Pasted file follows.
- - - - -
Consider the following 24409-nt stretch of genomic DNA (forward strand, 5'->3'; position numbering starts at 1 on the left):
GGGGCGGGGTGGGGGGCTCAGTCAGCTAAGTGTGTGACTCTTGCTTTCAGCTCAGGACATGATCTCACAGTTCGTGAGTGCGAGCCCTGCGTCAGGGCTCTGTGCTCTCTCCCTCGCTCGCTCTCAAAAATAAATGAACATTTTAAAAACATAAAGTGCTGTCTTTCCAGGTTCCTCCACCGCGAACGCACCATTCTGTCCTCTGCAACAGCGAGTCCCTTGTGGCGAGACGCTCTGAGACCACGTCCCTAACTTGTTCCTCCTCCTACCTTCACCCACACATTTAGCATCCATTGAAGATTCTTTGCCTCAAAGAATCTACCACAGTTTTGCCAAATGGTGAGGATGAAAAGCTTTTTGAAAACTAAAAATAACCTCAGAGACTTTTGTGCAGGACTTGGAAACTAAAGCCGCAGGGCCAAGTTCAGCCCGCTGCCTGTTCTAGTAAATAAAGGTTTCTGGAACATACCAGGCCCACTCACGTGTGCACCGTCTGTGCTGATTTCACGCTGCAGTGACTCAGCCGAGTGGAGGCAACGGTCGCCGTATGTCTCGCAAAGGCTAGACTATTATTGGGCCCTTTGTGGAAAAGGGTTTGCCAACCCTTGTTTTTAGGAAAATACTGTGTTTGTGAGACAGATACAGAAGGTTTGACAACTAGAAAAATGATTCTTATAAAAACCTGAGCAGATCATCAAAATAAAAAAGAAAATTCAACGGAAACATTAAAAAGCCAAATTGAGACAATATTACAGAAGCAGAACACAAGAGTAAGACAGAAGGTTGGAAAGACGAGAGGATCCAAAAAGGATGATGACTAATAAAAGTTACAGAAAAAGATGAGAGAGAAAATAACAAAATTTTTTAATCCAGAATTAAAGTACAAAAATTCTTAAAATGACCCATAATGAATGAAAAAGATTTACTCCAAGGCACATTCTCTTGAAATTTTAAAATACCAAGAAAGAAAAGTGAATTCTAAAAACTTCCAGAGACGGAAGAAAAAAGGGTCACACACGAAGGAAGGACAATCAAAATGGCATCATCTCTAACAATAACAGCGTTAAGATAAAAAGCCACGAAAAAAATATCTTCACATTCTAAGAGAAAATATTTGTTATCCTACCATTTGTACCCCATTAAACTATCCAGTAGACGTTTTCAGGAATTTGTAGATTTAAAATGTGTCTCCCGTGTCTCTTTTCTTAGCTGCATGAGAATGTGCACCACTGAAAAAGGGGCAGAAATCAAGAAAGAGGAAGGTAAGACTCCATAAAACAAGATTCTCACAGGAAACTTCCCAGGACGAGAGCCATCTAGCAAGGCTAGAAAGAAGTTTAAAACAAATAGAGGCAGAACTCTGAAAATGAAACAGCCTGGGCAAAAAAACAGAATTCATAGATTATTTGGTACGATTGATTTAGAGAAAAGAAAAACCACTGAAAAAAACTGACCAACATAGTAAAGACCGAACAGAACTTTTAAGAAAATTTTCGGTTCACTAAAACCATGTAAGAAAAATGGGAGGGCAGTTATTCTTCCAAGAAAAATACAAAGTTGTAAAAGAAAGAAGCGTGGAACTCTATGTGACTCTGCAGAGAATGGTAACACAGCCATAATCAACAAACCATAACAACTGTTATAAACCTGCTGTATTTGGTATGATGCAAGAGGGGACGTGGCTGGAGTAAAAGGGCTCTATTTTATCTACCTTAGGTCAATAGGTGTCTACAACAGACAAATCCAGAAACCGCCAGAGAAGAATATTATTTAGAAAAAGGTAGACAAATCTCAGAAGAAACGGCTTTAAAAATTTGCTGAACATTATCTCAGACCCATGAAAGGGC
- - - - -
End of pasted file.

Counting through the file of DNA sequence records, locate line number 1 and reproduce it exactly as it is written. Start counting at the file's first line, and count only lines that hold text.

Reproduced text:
Consider the following 24409-nt stretch of genomic DNA (forward strand, 5'->3'; position numbering starts at 1 on the left):